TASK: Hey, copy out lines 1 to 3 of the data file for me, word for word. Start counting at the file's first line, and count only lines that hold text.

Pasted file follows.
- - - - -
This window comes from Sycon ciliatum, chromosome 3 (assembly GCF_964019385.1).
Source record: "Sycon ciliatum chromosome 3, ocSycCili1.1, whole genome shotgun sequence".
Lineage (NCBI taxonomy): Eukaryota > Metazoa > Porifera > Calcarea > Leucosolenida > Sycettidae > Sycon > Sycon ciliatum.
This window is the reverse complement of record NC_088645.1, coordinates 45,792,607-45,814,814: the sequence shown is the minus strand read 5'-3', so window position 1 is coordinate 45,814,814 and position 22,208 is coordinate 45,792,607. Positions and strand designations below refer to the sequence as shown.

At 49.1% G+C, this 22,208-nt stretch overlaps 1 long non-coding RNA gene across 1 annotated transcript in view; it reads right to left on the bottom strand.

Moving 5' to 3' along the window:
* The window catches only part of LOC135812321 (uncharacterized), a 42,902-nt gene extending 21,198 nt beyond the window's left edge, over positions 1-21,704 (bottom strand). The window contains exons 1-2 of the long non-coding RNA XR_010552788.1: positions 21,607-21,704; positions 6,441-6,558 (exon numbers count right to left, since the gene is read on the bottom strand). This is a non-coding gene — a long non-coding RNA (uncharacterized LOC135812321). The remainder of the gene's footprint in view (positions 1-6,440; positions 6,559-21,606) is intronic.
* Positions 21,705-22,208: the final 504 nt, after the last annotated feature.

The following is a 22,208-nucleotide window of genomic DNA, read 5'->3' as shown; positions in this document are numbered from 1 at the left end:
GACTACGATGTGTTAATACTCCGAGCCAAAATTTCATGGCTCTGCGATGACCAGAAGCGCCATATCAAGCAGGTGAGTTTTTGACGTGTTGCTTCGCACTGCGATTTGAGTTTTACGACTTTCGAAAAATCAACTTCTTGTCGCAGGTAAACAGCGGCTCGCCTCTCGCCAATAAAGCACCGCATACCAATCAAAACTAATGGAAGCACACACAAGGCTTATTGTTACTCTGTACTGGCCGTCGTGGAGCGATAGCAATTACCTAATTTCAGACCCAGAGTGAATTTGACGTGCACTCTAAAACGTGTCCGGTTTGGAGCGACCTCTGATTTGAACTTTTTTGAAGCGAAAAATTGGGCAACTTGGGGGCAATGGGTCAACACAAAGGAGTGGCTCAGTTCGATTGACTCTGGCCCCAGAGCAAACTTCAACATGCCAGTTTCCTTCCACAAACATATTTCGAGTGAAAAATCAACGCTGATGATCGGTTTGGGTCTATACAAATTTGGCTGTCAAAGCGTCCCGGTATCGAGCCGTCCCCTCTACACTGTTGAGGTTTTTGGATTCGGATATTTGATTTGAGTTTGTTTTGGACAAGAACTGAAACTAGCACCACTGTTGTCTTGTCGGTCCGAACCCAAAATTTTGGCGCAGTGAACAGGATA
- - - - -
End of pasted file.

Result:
This window comes from Sycon ciliatum, chromosome 3 (assembly GCF_964019385.1).
Source record: "Sycon ciliatum chromosome 3, ocSycCili1.1, whole genome shotgun sequence".
Lineage (NCBI taxonomy): Eukaryota > Metazoa > Porifera > Calcarea > Leucosolenida > Sycettidae > Sycon > Sycon ciliatum.